Volkswagen Golf — A pleasing hatchback

By Jim Meachen and Ted Biederman

When advising people on what's available in the compact hatchback segment we rattle off several models deserving of consideration. Much to our chagrin we seldom include one of the most classy, refined, fuel efficient and performance-oriented compact hatchbacks on the market — the Volkswagen Golf.

Let’s at least partially right that wrong. The Golf, now in the third model year of its seventh generation — VW introduced the hatchback to the U.S. 41 years ago — uses VW’s new MQB platform, the same structure found in the Audi A3 compact sedan, the Audi TT sports car, and the 2018 redesign of the VW Tiguan compact crossover.

The Golf's accurate steering and flexible chassis will please driving enthusiasts, while its comfortable, well-made interior will strike the right note for the family.

The Golf is now only available as a four-door hatchback — the two-door has been discontinued. And all Golf’s are powered by a 170 horsepower turbo 1.8-liter four-cylinder driving the front wheels through a five-speed manual or a six-speed automatic transmission.

While the Golf comes in on the short side of the compact equation in the terms of length and wheelbase — its about a half foot shorter than most nameplates with — on average — a three-inch shorter wheelbase, it actually feels bigger inside because of its more boxy styling that allows for scads of headroom, decent rear-seat legroom, and useable storage behind the seats measured at 22.8 cubic feet. And cargo space with the rear seats folded is among the largest in the segment at 52.7 cubic feet.

In top SEL configuration the Golf could be mistaken for an upscale near-luxury ride leaning more toward the Audi side. The SEL is loaded with standard features reminiscent of compact luxury nameplates such as adaptive cruise control, automatic up and down windows on all four corners, navigation and an upscale Fender Audio System. Combine the myriad of standard stuff with a quiet cabin, high quality interior fabrics, a very compliant and comfortable ride and the aforementioned energetic turbocharged four and you have all the luxury you can get south of an actual premium nameplate.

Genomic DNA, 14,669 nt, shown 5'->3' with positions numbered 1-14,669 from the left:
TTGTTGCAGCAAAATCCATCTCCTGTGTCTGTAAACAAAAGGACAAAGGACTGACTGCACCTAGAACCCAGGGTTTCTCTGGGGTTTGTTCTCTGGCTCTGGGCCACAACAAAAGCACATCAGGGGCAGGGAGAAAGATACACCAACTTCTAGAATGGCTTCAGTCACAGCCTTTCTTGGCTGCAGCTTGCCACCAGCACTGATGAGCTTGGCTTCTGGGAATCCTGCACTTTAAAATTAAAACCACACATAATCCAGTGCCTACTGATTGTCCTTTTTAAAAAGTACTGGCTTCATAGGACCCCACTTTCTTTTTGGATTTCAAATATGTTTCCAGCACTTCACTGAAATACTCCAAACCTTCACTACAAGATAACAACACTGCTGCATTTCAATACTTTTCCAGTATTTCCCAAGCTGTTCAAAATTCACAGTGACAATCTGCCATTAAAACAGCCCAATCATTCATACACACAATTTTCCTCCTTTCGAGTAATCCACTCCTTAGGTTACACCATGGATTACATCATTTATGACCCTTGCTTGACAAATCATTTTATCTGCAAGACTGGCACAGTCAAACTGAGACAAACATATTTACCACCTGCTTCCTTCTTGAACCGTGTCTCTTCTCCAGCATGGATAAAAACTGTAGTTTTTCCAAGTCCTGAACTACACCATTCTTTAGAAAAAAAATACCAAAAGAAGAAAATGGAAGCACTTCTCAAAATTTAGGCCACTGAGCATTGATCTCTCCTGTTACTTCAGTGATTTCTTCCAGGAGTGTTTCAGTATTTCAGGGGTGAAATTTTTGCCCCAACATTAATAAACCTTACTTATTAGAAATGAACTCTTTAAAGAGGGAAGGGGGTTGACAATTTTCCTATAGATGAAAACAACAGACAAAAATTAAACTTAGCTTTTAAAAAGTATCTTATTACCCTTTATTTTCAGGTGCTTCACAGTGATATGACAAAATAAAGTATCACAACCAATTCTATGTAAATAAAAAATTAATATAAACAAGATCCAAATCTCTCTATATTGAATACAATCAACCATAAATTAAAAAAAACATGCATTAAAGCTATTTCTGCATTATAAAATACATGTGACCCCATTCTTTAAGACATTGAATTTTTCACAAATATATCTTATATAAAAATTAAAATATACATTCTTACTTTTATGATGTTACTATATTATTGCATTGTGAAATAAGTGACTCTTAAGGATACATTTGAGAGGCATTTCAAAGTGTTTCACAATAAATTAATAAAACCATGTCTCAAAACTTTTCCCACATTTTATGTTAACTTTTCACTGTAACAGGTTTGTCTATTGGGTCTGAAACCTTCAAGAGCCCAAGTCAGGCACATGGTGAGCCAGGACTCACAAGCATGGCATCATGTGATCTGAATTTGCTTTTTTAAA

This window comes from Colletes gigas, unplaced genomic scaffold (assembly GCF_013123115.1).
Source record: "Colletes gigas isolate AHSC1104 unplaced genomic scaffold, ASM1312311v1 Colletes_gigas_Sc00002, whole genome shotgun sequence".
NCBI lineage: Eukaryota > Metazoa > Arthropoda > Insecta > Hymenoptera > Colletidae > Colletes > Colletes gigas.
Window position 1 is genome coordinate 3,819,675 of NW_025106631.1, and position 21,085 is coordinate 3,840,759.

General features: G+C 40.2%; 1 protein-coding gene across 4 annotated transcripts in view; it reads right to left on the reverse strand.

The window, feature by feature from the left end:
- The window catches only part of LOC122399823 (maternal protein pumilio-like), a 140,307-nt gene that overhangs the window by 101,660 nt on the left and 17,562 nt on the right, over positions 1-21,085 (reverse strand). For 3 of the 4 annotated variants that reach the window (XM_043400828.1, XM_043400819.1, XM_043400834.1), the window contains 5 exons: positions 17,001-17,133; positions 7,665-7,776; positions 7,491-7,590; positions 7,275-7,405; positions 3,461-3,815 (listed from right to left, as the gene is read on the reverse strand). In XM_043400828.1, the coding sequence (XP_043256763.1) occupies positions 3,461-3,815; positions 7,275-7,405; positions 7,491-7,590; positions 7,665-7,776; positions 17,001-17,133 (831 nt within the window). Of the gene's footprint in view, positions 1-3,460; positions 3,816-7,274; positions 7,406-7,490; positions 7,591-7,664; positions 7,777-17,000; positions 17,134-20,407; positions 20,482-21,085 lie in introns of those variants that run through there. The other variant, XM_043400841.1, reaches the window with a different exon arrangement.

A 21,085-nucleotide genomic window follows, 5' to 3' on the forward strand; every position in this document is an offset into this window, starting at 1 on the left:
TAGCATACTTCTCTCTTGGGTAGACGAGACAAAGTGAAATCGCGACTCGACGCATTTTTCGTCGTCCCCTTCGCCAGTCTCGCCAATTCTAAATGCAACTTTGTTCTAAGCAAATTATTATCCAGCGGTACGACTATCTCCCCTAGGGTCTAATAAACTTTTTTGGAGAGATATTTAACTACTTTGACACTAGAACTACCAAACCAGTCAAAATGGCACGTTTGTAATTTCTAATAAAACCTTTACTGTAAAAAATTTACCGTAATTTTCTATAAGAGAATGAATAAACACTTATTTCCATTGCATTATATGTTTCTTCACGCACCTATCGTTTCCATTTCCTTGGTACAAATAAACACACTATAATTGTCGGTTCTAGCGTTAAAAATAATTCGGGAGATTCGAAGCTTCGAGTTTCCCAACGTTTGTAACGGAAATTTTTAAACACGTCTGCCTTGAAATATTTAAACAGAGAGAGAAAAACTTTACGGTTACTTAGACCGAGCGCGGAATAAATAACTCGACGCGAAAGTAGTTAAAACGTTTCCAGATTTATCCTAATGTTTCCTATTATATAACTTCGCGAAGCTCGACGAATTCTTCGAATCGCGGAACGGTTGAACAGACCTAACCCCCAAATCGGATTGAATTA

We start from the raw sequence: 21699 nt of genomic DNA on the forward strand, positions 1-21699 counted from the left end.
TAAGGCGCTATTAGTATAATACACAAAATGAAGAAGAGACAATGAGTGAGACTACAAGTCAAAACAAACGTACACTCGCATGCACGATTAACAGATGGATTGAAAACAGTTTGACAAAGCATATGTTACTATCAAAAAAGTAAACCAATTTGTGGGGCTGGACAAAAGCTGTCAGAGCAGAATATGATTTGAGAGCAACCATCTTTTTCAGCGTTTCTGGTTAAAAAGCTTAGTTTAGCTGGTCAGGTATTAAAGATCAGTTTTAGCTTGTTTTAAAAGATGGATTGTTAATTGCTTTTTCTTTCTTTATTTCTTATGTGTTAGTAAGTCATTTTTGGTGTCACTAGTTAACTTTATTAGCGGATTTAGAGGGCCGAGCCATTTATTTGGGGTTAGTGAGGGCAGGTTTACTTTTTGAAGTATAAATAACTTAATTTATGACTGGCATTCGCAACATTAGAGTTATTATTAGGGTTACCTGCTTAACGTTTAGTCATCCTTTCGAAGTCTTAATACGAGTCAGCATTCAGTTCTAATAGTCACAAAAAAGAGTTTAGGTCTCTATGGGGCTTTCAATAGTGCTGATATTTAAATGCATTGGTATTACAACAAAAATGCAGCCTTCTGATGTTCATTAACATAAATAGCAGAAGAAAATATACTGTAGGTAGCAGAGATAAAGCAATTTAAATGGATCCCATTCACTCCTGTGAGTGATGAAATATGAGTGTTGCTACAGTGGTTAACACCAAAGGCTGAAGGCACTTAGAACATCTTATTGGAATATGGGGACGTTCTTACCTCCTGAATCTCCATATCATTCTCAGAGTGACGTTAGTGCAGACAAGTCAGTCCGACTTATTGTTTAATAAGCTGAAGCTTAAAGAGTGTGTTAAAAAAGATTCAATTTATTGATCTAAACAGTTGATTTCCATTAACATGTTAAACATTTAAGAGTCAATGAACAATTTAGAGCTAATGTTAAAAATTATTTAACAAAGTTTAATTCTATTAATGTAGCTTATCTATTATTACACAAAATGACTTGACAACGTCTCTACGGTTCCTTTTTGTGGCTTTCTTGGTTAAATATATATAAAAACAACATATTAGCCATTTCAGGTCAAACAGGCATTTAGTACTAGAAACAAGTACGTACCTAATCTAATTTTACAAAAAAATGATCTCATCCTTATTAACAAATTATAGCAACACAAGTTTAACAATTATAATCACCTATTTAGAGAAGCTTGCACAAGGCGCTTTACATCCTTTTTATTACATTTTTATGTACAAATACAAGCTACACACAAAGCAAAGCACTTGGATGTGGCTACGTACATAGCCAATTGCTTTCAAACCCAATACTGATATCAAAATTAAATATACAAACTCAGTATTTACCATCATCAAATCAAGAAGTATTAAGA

Volkswagen has made great use of its excellent engine in numerous variants, and it works extremely well in the Golf. We were pleased with performance at all speeds including merging onto a fast-moving freeway and passing slow-moving cars. For comparison the Golf has been clocked at under 7 seconds from 0-to-60 and just a tick or two over 15 seconds in a quarter mile.

While gas mileage is not at the top of the segment, it is respectable measured at 25-mpg city, 35-highway and 29-overall with the automatic transmission using regular gas. In 200 miles of mixed driving we recorded 32.5 miles per gallon.

When it comes time to have a little winding road fun the Golf handles itself well. Steering is responsive, and body lean is at a minimum under hard cornering, getting a good bite from its 18-inch tires. When it comes time to stop, the Golf is also near the top of its class with a 60-to-0 stopping distance measured at just117 feet.

And here's the thing — the 1.8-liter engine comes in all Golf trims regardless of price including S ($19,895), Wolfsburg Edition ($21,595), SE ($25,445) and SEL ($27,995).

Standard safety on all Golf trim levels is excellent with antilock brakes, stability and traction control, hill hold assist, review camera, and front side airbags and side curtain airbags. And all Golf models come standard with Automatic Post-Collision Braking. This safety system uses the airbag sensors to detect a primary impact, and applies the brakes to prevent the car from rolling forward and hitting other vehicles and objects after the initial impact. You need only to move up to the Wolfsburg trim to add forward collision warning, forward collision mitigation with automatic braking, rear cross-traffic alert and blindspot monitoring.

We found intuitive controls and switchgear including good old-fashioned tuning and volume knobs for the radio. Buttons directing the driver to navigation, audio, phone and etc. flanking the touchscreen are clear and easy to access. And Apple CarPlay and Android Auto are now standard equipment.

Our well-outfitted top trim SEL edition carried a bottom line of $30,810 that included the $1,995 Driver Assistance and Lighting Package. That package includes park distance control, parking assist, lane departure warning, and Bi-Xenon headlights with high beam assist.

If you want more horsepower and corresponding performance together with exceptional handling while retaining the overall Golf experience, we recommend the Golf GTI with six-speed automatic starting at $27,515 including destination charge. It sports a 210-horsepower turbocharged 4-cylinder engine.

Base Price: $19,895; as driven, $30,810
Engine: 1.8-liter turbocharged 4-cylinder
Horsepower: 170 @ 4,500 rpm
Torque: 199 lb-ft @ 1,600 rpm
Transmission: 6-sped automatic
Drive: front wheel
Seating: 2/3
Wheelbase: 103.8 inches
Length" 167.5 inches
Curb weight: 2,963 pounds
Turning circle: 35.8 feet
Luggage capacity: 22.8 cubic feet
Cargo capacity: 52.7 cubic feet
Fuel capacity: 13.2 gallons (regular)
EPA rating: 25 city, 35 highway, 29 combined
0-60: 6.6 seconds (Car and Driver)
Also consider: Honda Civic Hatch, Chevy Cruise Hatch, Hyundai Elantra Hatch

The Good
• Excellent cargo space
• Premium looking interior
• Energetic engine

The Bad
• Small touchscreen

The Ugly
• Only one engine option